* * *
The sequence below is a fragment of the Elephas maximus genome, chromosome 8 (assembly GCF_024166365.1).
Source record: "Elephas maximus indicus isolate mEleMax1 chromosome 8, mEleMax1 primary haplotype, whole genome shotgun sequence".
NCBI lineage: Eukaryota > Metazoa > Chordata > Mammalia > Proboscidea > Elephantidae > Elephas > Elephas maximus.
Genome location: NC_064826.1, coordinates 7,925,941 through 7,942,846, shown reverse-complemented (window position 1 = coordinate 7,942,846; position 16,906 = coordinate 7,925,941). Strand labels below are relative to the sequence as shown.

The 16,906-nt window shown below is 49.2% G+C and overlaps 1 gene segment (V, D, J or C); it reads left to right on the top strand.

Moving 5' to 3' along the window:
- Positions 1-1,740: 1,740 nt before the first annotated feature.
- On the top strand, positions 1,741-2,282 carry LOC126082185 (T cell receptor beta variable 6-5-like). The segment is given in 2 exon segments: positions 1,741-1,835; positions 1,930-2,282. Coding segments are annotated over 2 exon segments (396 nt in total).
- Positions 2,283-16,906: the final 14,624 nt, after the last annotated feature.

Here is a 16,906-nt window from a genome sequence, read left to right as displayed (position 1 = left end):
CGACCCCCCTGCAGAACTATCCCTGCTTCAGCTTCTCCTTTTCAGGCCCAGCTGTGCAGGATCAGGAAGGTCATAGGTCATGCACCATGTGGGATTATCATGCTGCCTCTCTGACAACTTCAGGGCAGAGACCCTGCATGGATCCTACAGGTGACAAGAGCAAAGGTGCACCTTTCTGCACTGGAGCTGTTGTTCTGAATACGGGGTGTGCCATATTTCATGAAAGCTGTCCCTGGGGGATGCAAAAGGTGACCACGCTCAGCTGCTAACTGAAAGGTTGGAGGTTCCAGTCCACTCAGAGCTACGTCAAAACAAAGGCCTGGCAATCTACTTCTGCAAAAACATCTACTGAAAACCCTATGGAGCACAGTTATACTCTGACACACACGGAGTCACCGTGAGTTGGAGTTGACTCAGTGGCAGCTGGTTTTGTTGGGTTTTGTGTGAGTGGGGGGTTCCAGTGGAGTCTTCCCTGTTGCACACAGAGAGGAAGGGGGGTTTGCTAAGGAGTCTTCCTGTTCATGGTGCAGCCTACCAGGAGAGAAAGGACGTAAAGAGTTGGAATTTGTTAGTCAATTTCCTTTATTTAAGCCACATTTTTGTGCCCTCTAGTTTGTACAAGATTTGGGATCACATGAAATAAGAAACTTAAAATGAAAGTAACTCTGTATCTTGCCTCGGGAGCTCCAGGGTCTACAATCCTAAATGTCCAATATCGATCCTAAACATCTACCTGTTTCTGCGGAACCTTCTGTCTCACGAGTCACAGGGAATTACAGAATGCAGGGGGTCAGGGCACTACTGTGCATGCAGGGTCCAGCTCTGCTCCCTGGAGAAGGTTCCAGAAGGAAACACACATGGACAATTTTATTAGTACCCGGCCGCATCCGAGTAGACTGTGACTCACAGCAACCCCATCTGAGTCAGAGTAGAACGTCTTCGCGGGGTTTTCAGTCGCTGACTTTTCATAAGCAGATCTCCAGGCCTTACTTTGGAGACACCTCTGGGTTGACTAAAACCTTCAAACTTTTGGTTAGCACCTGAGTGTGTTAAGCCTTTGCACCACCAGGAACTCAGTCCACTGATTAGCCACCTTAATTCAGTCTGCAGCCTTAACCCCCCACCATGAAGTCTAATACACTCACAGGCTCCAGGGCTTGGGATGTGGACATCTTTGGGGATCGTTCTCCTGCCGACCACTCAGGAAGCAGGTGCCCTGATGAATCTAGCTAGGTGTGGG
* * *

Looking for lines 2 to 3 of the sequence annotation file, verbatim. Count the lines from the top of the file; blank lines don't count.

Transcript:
Source record: "Elephas maximus indicus isolate mEleMax1 chromosome 8, mEleMax1 primary haplotype, whole genome shotgun sequence".
NCBI lineage: Eukaryota > Metazoa > Chordata > Mammalia > Proboscidea > Elephantidae > Elephas > Elephas maximus.